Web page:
Christmas in Hanoi, Vietnam
On Christmas Eve, we left Ho Chi Minh City and took a two hour flight north to Vietnam's second largest city, Hanoi. As we were checking into our hotel, we met a young woman from China, Coral, who overheard us asking about the location of the St. Joseph's Cathedral. She asked if she could join us on our visit to the church she was there by herself on a business trip and was intimidated to walk the streets alone. After Edyta and I grabbed Christmas Eve dinner, the three of us headed out to see Christmas Eve in Hanoi.
The streets of Hanoi, especially around St.Joseph's Cathedral, were packed with people, making it impossible to get into the square where an outdoor Christmas service was being held. We did catch a glimpse from the many big screens they had set up. Seeing so many people out, combined with perfect weather (no rain or humidity), and beautiful lights and decorations made for a memorable first Christmas away from home as a married couple.
I was very curious to see how Vietnam's second largest city compared Ho Chi Minh City (aka Saigon). The streets of the Old Quarter resembled those in Europe as they were smaller and lined with shops, restaurants, bars and cafés. One thing that remained constant was the traffic. Scooters were everywhere, sharing the streets with cars, buses and pedestrians. Vendors and parked motorbikes were taking up most of the sidewalks so we often found ourselves walking on the street. As chaotic as it was, it somehow seemed normal. Crossing the streets can look intimidating, but if you maintain a constant speed while keeping and eye on oncoming traffic, drivers will avoid you. If an old lady carrying two large baskets of sweets or souvenirs can cross without a care, we could also do this. Speaking of souvenirs, I found the vendors in Hanoi to be generally less aggressive than their counterparts in Saigon. And most of them were women.
A contrast that stood out were the younger, stylish locals. The temperate weather provided an opportunity for the young Vietnamese to accessorize their outfit (swap flip flops and tank tops for heels and silk scarves). It was also very easy to blend in and sometimes be the only tourists at a Shisha bar patio or side street restaurant.
To get a better feel of the local culture we visited the National Museum of Vietnamese History where we learned more about the Vietnamese/American War and the french colonization period and also attended Vietnamese Water Puppetry Show, a traditional that dates back to the 11th century.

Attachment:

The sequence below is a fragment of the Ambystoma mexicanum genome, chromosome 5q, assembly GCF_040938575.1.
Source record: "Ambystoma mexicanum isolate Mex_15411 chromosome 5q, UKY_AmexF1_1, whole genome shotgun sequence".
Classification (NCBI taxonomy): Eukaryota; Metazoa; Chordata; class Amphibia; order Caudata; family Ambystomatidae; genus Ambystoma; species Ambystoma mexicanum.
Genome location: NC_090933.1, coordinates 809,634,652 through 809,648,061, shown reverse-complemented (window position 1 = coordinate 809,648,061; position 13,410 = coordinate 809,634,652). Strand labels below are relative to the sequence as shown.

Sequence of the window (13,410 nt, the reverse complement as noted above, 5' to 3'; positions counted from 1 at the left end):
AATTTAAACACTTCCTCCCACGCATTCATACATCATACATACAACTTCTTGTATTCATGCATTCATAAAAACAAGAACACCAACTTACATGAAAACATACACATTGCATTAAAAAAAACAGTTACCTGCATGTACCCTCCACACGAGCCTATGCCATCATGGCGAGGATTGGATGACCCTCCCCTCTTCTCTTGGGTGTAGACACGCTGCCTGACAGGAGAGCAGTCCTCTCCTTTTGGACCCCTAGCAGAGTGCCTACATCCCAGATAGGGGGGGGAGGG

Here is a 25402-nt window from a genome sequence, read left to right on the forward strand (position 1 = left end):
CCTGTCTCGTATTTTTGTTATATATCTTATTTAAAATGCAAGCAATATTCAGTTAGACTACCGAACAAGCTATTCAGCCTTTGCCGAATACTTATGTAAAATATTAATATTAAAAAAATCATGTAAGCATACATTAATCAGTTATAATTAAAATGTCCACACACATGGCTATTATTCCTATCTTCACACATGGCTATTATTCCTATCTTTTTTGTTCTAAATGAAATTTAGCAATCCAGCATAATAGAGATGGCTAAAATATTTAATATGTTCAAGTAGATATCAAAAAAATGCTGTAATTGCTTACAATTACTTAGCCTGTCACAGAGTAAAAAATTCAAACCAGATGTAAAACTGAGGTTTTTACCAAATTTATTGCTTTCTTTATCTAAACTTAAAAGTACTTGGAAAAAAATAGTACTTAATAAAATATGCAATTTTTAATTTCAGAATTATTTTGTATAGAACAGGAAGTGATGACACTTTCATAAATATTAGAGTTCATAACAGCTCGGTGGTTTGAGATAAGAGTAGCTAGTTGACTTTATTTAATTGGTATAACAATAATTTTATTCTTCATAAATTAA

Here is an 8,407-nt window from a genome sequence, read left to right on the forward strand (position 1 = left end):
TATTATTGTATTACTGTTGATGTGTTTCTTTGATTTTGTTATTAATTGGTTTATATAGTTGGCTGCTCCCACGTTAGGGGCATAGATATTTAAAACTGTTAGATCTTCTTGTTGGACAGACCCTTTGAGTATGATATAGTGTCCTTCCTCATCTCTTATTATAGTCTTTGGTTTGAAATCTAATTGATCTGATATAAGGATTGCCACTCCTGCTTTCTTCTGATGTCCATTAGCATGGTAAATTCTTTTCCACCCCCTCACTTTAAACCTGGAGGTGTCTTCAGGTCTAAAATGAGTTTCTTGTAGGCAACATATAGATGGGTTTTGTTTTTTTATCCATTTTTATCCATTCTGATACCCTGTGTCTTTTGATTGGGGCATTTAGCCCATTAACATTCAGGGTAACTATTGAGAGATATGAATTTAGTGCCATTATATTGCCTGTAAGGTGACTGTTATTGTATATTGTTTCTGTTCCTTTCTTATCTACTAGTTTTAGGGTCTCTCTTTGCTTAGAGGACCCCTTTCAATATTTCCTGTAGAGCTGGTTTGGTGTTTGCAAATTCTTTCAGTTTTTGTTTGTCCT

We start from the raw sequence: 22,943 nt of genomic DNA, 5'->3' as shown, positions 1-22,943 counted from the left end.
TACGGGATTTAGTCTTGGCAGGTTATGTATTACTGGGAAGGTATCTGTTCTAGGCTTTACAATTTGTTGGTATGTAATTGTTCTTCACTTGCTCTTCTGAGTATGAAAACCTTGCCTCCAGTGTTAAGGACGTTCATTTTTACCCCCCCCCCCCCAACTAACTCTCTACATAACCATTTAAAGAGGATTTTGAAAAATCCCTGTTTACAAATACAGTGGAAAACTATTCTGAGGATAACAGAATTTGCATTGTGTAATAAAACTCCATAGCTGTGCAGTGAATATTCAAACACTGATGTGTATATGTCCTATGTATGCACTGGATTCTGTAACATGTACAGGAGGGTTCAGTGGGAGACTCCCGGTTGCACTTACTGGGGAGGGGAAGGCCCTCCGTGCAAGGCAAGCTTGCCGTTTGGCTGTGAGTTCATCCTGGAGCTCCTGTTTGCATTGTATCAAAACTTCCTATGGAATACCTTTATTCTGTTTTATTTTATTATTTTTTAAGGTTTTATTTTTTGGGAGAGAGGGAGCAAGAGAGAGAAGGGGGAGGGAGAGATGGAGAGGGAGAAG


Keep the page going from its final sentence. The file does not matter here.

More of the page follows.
As if we weren't already addicted to great coffee from our travels (Croatia, New Zealand), Vietnamese coffee took it to a whole other level. A traditional Vietnamese drip had virtually no bitterness and left a decadent, sometimes nutty, aftertaste. Do as the locals and add in a touch of condensed milk and you're left with a sweet cup of heaven. Edyta discovered a "cute cafe" that unknown to her, served coffee from beans that passed through the digestive system of a civet cat. Kinda gross right? Maybe, but it was some of the best coffee we had. Ever. No wonder we always left saying 'see you tomorrow' when we left this cafe. A kilogram of these beans goes for as much as $600 in parts of the world, so the $1/cup price tag made it extra sweet. (Check out below video to see how it's served).
Overall it was a great stay in Vietnam, especially considering we were away from friends and family for Christmas. I'm glad we got to visit both of the big cities in Vietnam to see how they compared and contrasted.
Off to Singapore for our last country of 2014!
On Christmas Eve day we flew from Ho Chi Minh City to the much colder city of Hanoi.
Christmas in Hanoi
Our room for the first few days was small and pretty dark at twenty something dollars per night. After deciding to extend our stay we switched to this more comfortable hotel for about $37 per night.
Our Christmas Eve dinner was a bit different than normal. Edyta was sad not to have her favorite Polish dishes.